Trillions of dollars, hundreds of thousands killed and maimed in wars, and an untold amount of resources expended all in the name of whatever the war dejure was at the time. All uncalled for.

One of the most important; Just War relegated to the back burner.
  

Our Bill of Rights constitutes a cluster of little foxholes of liberty ground into the hard cold face of history by helpless men for a shield against the lash of tyrants. They are the result of distrust of power and distrust of men in power. They are a recognition of Lord Acton's statement of a truth eternal--"power corrupts, and absolute power corrupts absolutely."R. CARTER PITTMAN&&Dalton, Ga., Sept. 28, 1955.DRAFT JAN MORGAN FOR PRESIDENT!
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FellowPatriot
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Re: George Mason Speech
Reply #7 - 12/15/15 at 07:04:27
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Shooterman wrote on 12/14/15 at 08:08:33:
No!  Mason, especially upon leaving the Constitutional Convention cried there is no Bill of Rights, nor had the issue of slavery been resolved. However, even if it had been, would it not have been enough to keep them from signing off on the document. How well has this national government worked?



620000 American soldiers slaughtered in battle.

An untold number maimed for life.

Hundreds of thousands of civilians murdered, raped, and robbed.

A regional culture damned near obliterated.

Trillions of dollars, hundreds of thousands killed and maimed in wars, and an untold amount of resources expended all in the name of whatever the war dejure was at the time. All uncalled for.

One of the most important; Just War relegated to the back burner.



Quote:
Mason, especially upon leaving the Constitutional Convention cried there is no Bill of Rights,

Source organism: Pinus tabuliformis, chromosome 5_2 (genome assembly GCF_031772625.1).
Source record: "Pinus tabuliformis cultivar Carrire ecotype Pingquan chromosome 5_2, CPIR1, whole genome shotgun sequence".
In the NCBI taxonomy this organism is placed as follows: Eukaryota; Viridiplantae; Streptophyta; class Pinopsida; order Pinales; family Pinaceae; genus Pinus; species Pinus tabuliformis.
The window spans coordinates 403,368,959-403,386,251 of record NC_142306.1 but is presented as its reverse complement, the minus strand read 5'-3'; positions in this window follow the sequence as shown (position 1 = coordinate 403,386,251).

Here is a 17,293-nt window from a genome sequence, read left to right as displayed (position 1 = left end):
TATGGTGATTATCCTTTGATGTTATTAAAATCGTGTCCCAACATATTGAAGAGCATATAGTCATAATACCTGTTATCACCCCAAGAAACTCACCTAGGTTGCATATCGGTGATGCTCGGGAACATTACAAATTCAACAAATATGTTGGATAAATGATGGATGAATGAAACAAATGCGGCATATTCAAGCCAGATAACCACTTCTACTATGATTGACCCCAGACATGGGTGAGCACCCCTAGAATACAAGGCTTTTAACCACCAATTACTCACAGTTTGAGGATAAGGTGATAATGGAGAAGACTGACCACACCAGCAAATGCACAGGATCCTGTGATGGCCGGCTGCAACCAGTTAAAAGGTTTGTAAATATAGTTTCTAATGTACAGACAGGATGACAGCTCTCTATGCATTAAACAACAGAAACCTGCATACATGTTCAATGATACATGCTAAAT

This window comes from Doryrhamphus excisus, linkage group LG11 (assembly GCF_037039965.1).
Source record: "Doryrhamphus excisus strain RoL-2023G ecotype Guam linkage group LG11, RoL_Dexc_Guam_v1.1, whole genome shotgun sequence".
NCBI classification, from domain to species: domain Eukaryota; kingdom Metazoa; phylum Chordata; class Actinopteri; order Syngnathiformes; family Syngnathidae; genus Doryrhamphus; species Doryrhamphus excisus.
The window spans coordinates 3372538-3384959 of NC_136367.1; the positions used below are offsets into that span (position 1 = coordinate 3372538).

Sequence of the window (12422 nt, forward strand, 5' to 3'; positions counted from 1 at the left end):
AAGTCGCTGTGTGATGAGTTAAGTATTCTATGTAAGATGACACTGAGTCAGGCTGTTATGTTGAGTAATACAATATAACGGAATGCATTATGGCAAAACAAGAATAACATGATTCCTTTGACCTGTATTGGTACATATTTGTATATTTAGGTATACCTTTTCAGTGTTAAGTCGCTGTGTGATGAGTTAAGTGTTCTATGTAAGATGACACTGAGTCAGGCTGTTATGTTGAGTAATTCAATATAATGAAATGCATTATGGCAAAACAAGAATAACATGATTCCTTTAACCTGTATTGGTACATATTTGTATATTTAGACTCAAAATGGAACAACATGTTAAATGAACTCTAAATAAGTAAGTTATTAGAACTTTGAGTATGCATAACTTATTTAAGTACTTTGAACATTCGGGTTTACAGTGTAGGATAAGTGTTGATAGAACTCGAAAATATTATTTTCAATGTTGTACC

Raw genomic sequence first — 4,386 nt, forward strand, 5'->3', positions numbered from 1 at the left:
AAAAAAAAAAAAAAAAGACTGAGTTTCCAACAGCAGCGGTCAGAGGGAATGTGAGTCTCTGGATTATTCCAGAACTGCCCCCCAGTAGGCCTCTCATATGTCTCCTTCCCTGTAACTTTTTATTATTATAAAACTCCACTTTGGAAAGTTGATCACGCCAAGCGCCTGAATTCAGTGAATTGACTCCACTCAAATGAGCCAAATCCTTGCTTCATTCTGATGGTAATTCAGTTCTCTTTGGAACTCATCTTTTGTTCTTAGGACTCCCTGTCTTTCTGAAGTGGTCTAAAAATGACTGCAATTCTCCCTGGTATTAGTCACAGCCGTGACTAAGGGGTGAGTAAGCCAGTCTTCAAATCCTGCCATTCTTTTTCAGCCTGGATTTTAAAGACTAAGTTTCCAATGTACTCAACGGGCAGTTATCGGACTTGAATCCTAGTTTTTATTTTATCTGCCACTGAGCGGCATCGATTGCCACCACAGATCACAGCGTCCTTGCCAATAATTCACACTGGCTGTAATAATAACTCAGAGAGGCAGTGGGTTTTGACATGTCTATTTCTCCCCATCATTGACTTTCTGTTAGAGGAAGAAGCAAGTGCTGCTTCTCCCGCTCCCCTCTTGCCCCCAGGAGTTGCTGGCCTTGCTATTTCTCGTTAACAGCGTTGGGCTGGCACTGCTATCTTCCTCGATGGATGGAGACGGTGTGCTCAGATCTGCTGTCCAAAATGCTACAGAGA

Which there was in 1791

Quote:
nor had the issue of slavery been resolved


Nor could it have been resolved at that time. But what was done was a notion that it had to be dealt with in the future. I think it was ten years later? They started to ban in 'Acts' the import of slaves. 1st step in abolishing slavery. Which of course was ignored in the south. No teeth.

Quote:
  How well has this national government worked?



Well enough to become the greatest country that is and ever will be. Even with all it faults. Now, I'm with you that Gov has gotten out of hand, too intrusive and our rights have been taking away from us. That's only because of our weak citizenry. Not enough of me and you's Shooter. Our Gov can only be as strong as our citizenry. Take a look around you?

Quote:
620000 American soldiers slaughtered in battle.


You know the south had a little bit of blame in that by choosing their own destiny. They're not at all innocent.

Quote:
Trillions of dollars, hundreds of thousands killed and maimed in wars, and an untold amount of resources expended all in the name of whatever the war dejure was at the time. All uncalled for
.

I agree with a lot of that.
  

* All Throughout our American history... " Ordinary people can do extraordinary things"
*"You can avoid reality, but you cannot avoid the consequences of avoiding reality"- Ayn Rand
*"In the beginning of a change the PATRIOT is a scarce man, and brave, and hated and scorned. When his cause succeeds, the timid join him, for then it cost nothing to be a patriot"- Mark Twain
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Shooterman
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Re: George Mason Speech
Reply #8 - 12/15/15 at 11:26:27
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FellowPatriot wrote on 12/15/15 at 07:04:27:
Which there was in 1791


Which, by no means did he envision, or anyone else envision.

Quote:
Nor could it have been resolved at that time. But what was done was a notion that it had to be dealt with in the future. I think it was ten years later? They started to ban in 'Acts' the import of slaves. 1st step in abolishing slavery. Which of course was ignored in the south. No teeth.


Not quite so. It could have been decided then by compromise as everything else was decided. It was okay for the Yankees to import for 20 years before the ban on importation took place. That had absolutely no bearing on the trade of Slaves, just importing them. In fact the Yankee shipbuilders and owners continued to import and trade slaves into the Caribbean countries and South American countries.